US 5195291 A
A modular building structure is provided for erection on a circular foundation. The building is formed from a plurality of truss members mounted between the circular foundation and a compression ring at the crown of each truss member. Roof panels fixed to said truss members form a generally spherical building shell for storage of all types of material. The truss members are made in modules or segments that are hinged together for easy erection and simple fastening together to form a unitary rigid box beam structure forming the structural framing of the building. The modular roof panels are formed to mount between adjacent pairs of truss members so as to overlap the truss members and abut each other to form a weather-tight sealed joint and roof structure. The spherical building requires no side wall structure and roofing materials may be used throughout to weather-proof the building.
1. A wooden roof truss member, for use in the formation of a partially spherical building, said truss member constructed for mounting at the base end on a foundation support and at the crown end to at least one matching roof truss member to form a roof frame member comprising in combination:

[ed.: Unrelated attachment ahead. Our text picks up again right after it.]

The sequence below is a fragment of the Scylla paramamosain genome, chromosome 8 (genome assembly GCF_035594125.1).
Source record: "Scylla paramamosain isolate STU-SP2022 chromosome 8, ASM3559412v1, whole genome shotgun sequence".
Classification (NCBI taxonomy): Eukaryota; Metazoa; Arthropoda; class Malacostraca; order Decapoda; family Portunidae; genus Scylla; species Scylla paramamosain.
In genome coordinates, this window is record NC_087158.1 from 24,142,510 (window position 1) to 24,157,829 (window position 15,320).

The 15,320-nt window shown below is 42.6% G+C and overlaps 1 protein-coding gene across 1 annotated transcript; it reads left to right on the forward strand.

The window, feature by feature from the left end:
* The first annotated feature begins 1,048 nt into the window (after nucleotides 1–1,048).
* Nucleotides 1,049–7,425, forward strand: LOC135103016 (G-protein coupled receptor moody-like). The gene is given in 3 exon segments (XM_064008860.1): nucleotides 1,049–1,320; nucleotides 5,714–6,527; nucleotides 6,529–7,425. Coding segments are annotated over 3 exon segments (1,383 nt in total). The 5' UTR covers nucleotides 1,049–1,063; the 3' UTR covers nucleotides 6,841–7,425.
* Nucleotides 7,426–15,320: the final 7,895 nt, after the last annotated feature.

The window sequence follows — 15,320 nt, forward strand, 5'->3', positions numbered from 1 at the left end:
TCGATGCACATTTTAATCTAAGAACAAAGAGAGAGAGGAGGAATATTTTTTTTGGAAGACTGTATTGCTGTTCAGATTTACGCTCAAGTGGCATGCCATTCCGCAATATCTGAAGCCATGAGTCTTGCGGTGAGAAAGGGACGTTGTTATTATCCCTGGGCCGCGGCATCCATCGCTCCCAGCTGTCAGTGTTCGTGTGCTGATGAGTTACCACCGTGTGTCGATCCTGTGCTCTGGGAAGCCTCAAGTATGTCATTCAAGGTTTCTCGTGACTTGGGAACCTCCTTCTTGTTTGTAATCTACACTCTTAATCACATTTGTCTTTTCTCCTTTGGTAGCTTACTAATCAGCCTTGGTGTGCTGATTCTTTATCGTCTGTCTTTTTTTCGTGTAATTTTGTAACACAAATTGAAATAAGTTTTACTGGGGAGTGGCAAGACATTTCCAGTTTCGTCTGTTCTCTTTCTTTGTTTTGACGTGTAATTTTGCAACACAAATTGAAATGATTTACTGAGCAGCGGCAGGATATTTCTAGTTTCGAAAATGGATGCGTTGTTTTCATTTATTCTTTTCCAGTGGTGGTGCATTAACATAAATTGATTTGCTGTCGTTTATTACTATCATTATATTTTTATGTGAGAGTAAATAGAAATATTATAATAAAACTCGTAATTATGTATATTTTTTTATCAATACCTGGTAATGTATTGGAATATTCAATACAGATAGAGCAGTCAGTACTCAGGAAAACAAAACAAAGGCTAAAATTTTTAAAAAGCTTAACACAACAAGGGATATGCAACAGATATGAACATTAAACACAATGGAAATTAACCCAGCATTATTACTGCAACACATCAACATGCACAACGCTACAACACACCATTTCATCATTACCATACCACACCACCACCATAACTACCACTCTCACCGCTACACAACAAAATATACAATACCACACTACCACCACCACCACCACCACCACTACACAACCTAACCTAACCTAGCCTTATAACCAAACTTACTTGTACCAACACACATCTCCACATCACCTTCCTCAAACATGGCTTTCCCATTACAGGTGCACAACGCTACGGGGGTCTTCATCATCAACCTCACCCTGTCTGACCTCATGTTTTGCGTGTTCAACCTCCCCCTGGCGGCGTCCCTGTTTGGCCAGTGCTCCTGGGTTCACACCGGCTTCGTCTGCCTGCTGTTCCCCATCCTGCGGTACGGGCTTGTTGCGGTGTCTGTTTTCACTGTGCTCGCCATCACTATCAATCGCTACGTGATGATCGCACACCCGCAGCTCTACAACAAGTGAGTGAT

a pair of truss segments joinable in abutting relationship to form a chordal portion of a circle;
each truss segment including a linear inner chord portion and an arcuate outer chord portion;
the inner and outer chord portions being joined together at a first end and spaced apart at a second end a distance equal to the altitude of the circle chord formed by said pair of truss segments;
a seating stud member joining said second ends of said inner and outer chord portions of said pair of truss segments, said seating stud being essentially perpendicular to said inner chord to form a corner therewith, so that the truss segments can be pivoted about the corners to place the seating studs in abutting contact with the arcuate chords of the two truss segments forming a chordal portion of a circle;
hinge means joining the inner chord portions of said truss segments at the corners; and
fastening means locking said seating stud members of said truss segments together in abutting contact.
2. A wooden roof truss member according to claim 1 further including a plurality of stud members extending between said inner and outer chord portions at spaced intervals therealong;
a plurality of bridging members positioned at spaced intervals between said stud members;
cover panels enclosing both sides of said truss segments; and